Things can go wrong so easily, often impacting your brand without any warning.
You should definitely stay away from social media at all costs.
You should definitely stay away from social media at all costs.
Okay, maybe I really didn’t mean all that. Actually, I did. Just kidding.
You don’t need to stay away from social media, but you should know what people are saying about you. Here’s a couple of recent examples where social stuff happened.
As reported by Huffington Post, #CancelColbert trended for more than 36 hours starting Thursday, March 27, after an offensively Orientalism-themed tweet from the show’s Twitter account. “I am willing to show #Asian community I care by introducing the Ching-Chong Ding-Dong Foundation for Sensitivity to Orientals or Whatever,” read the tweet (sent and later deleted by a web editor for the show’s account).
The now-notorious “twit,” as Colbert called it in his Monday apology, was a line pulled from a segment about Dan Snyder and the Redskins, which targeted the use of racial slurs in his aggressively offensive “Washington Redskins for Original Americans” organization.
Your car may be the future cockpit of the Internet of Things (IoT), and your house will be largely managed by apps in a few years, but the big change coming down the road is the Internet of People. (IoP). Actually, it’s just about here now.
I just used an app called Map My Walk to….map my morning walk around the lake.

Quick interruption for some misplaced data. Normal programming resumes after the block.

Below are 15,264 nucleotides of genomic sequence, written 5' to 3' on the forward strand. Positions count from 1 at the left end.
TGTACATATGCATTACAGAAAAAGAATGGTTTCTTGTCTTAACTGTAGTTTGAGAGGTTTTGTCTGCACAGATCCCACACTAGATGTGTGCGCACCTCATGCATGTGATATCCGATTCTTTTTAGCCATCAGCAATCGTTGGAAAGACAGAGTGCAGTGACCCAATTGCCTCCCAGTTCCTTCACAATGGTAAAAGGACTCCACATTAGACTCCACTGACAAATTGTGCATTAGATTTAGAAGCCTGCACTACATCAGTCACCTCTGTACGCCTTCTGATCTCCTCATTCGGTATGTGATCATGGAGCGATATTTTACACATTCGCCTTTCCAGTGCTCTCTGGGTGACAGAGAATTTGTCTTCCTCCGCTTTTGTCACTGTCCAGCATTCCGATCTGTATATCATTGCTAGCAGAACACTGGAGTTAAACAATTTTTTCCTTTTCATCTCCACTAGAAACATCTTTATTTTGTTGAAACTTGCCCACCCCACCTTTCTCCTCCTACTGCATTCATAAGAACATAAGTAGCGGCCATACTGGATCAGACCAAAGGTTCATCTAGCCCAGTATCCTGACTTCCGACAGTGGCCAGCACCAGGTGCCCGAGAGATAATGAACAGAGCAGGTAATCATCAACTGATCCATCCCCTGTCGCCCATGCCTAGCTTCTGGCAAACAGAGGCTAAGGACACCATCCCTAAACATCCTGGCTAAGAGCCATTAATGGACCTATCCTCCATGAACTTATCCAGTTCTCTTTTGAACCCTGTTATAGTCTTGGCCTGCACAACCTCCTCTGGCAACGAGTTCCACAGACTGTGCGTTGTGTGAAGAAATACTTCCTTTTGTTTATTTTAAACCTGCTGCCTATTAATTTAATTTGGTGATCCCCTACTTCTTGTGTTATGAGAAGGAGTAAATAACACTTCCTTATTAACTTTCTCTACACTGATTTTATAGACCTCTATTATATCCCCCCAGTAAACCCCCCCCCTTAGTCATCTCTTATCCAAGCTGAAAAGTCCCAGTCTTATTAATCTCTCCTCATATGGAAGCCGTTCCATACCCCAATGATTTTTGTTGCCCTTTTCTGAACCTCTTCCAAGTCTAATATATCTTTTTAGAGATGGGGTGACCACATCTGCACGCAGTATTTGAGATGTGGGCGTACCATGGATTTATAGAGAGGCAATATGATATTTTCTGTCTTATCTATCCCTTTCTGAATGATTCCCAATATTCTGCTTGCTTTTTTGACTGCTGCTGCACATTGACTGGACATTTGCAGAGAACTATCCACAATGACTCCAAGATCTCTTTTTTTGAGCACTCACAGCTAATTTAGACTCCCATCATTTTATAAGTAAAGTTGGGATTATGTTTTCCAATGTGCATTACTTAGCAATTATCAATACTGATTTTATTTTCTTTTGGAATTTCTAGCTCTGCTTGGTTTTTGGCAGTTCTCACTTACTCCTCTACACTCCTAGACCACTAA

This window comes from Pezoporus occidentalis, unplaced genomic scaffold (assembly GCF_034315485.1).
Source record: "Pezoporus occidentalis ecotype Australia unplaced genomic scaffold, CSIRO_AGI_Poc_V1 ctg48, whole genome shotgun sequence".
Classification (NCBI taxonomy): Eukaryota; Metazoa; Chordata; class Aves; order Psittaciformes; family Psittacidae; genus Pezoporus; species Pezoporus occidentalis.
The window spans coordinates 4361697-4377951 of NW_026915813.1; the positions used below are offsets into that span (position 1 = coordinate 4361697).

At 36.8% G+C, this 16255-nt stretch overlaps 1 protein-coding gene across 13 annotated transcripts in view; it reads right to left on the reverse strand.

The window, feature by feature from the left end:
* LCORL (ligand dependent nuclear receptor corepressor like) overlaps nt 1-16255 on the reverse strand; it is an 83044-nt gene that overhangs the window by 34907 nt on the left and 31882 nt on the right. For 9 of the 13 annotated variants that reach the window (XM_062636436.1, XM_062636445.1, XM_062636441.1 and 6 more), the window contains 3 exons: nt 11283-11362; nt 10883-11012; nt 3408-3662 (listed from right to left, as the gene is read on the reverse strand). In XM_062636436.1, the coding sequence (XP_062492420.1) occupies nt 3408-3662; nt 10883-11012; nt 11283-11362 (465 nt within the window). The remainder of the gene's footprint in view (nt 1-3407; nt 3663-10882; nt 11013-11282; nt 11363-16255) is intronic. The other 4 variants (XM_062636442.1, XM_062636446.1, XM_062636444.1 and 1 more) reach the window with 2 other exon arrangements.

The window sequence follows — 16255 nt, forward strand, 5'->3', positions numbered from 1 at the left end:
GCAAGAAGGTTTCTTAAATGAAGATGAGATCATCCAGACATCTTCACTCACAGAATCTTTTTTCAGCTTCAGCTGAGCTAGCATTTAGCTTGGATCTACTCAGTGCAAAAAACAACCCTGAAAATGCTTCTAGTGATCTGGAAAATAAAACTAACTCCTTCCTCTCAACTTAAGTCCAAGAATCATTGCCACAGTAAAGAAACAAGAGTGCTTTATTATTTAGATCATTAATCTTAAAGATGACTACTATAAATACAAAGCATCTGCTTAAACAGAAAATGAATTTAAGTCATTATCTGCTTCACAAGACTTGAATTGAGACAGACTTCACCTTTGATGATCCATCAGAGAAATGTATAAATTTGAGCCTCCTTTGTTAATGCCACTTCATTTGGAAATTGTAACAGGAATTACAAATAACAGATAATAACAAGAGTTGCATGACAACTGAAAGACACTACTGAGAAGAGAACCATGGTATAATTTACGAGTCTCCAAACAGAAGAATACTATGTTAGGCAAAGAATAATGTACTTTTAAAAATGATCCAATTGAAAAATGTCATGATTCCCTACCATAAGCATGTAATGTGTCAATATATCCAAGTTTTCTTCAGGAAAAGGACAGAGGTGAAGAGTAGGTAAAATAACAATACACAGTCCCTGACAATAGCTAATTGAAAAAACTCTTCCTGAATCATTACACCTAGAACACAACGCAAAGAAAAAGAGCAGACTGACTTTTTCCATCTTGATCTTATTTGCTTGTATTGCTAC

Raising the Minimum Wage looks inevitable, but what will happen as a result?
There’s this old adage about statistics that goes something li
ke “You can make statistics say anything you want.” And sometimes, you can make them say completely opposite things, especially when it comes to politics, and especially pertaining to discussions about raising the minimum wage in the United States.
There’s a huge discussion in our country right now about raising the minimum wage. Many groups, including organized labor are running campaigns to pass such initiatives at the local, state and federal level. President Obama just announced an Executive Order that raises the federal minimum wage for federal contractors to $10.10 an hour. It looks like a safe bet that similar changes will take place in other jurisdictions in the next couple of years.
The weird thing is nobody really seems able to credibly say what kind of impact these changes will have on our economy. Depending upon who you listen to, raising the minimum wage would either:
1) resurrect the middle class by spurring the economy to new heights; or 2) send us spiraling into the next Great Depression.
I’m confused, and so are the amateur and professional pundits on Twitter: (#RaisetheWage)
There are probably a bunch of posts out there on this already, but I haven’t read any yet. Here’s a quick take on Jelly, the new crowd-source driven search app from Biz Stone.